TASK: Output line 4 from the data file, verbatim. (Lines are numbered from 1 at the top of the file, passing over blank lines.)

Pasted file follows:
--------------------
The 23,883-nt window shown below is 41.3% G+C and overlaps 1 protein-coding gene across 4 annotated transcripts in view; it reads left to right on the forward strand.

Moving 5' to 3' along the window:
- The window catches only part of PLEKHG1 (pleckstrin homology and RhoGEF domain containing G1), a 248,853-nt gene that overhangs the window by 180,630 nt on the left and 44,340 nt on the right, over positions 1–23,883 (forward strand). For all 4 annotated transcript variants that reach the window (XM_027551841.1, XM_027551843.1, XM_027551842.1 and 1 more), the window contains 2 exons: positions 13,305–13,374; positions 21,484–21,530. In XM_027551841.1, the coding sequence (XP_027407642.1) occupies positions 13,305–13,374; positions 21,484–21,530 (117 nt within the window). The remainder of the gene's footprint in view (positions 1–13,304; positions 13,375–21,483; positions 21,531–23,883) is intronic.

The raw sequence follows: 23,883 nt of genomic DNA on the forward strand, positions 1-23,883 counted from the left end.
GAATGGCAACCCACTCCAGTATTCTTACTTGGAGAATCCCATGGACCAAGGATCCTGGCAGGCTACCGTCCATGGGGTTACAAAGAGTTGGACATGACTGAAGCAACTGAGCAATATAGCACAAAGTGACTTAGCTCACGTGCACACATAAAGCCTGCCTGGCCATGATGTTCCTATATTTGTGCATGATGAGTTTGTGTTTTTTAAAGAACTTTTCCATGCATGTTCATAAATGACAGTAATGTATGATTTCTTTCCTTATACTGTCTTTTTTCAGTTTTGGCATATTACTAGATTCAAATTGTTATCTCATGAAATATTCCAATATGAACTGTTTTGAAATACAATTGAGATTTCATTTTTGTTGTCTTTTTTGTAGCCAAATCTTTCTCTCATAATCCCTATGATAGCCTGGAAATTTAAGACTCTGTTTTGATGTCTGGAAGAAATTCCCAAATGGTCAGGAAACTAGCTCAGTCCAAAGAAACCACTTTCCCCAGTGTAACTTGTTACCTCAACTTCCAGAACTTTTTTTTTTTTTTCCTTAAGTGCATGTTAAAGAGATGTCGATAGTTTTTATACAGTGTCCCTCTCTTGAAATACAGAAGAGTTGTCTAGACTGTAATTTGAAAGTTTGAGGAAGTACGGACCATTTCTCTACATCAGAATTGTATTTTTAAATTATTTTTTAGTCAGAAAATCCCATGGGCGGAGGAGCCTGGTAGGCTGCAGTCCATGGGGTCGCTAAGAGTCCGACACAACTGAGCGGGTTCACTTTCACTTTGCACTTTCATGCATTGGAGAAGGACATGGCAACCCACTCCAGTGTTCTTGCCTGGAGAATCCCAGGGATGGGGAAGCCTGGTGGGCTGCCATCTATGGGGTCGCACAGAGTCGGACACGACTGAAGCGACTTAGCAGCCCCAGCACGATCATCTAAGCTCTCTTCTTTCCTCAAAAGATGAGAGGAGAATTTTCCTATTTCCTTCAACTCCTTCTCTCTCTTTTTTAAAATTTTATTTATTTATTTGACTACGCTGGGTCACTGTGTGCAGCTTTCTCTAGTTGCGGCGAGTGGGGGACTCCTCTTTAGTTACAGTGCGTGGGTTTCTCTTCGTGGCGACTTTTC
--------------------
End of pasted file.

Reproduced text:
The raw sequence follows: 23,883 nt of genomic DNA on the forward strand, positions 1-23,883 counted from the left end.